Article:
Our favorite products, gadgets, restaurants, bars, wine, beer, and food websites and blogs.
Take one part food co-op, one part novel idea, and sprinkle on some great interior design and you get Unpackaged, a grocery shop in London where all the products are, as the name implies, not in packaging.
Owner Catherine Conway started off with a market stall and expanded into a shop in 2006 because, as she says in a video interview with Reuters, "I used to go to the local health food shop ... and every time I came home with my dry goods, I'd immediately empty them into a glass jar and throw the packaging away." READ MORE
Care2.com has recently come up with 35 tips to repurpose food "waste." It's something we think about a lot at CHOW, and hounds are doing plenty of brainstorming on the same topic. The USDA estimates that Americans throw away more than 25 percent of the food we prepare, about 96 billion pounds each year.
With that in mind, here are some of our favorite ways to eat up that trash: READ MORE
As anyone who tries to eat locally soon finds out, condiments can be a sticking point. Finding locally-made salt is all-but-impossible in most areas, and good luck finding local black pepper or cardamom.
Capers are also nigh-on impossible to source locally. Made from the unripened flower buds of a plant that grows wild all over the Mediterranean, they travel a long way to get to your plate. But, unlike salt, there’s a great substitute that can flourish almost anywhere in North America: pickled nasturtium buds. I had a chance to taste some recently. Pickled in salty brine, they taste almost exactly like capers, but better: piquant, peppery, juicy. And they’re huge, about the size of a malted milk ball instead of a pea.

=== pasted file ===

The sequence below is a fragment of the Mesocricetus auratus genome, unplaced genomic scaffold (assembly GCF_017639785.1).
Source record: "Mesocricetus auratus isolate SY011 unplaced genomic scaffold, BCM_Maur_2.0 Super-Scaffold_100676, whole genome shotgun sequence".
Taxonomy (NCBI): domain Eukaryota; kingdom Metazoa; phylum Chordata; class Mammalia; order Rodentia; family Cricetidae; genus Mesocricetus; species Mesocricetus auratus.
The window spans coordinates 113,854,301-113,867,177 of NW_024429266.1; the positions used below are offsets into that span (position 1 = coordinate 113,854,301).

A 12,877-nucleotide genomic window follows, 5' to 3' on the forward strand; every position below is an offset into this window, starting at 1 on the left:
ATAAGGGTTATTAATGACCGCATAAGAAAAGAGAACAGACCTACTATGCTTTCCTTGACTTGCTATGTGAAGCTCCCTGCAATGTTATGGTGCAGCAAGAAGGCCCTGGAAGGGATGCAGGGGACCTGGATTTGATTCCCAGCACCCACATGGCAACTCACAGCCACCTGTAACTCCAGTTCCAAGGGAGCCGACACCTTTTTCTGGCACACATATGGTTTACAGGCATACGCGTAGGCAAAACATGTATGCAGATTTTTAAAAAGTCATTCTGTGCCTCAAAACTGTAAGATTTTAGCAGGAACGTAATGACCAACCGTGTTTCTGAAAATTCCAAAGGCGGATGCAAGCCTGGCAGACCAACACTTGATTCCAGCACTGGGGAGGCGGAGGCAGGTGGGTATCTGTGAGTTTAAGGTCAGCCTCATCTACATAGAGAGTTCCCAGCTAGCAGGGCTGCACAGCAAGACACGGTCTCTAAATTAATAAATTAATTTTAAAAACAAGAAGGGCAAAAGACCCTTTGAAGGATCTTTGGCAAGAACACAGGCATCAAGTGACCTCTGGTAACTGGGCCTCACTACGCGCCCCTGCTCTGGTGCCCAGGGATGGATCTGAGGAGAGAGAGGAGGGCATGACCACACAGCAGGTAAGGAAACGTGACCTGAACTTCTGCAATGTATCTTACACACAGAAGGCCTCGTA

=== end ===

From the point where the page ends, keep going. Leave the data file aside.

Summer is the perfect time to pick the buds, according to Sandor Ellix Katz, author of the book Wild Fermentation. Look for a crinkled, brain-like nodule at the base of bloomed-out nasturtium flowers. Pick them, soak them for about a week in a solution of 3/4 tablespoon of table salt for each cup of water, and use them in sandwiches, salads, pastas, and whatever else you’d use capers in.
So all your lettuce mysteriously died but you ended up with a bumper crop of tomatoes. Now what? Enter Veggie Trader, a new site that connects home gardeners with one another to trade their surplus fruits and vegetables.
Here’s the drill:
• Register for the site (free)
• Post your veggies and browse others’ via zip code
• Negotiate a trade in your ’hood
A few things to be aware of when using the site: You are responsible for knowing about state quarantines (there’s currently one in the SF Bay Area), licensing, taxes, and all the local bureaucracy in your area. The site also recommends not trading out of your state because laws vary so widely. And you are forbidden from trading meat, eggs, or dairy items.
If you’re into the idea of community trading, bartering, and local food supplies, you might want to check out Fallen Fruit as well. It’s a site that’s aiming to eventually map all of the public fruit trees in the United States. And here’s what our etiquette columnist Helena Echlin learned from the site’s cofounder about picking fruit off your neighbors’ trees.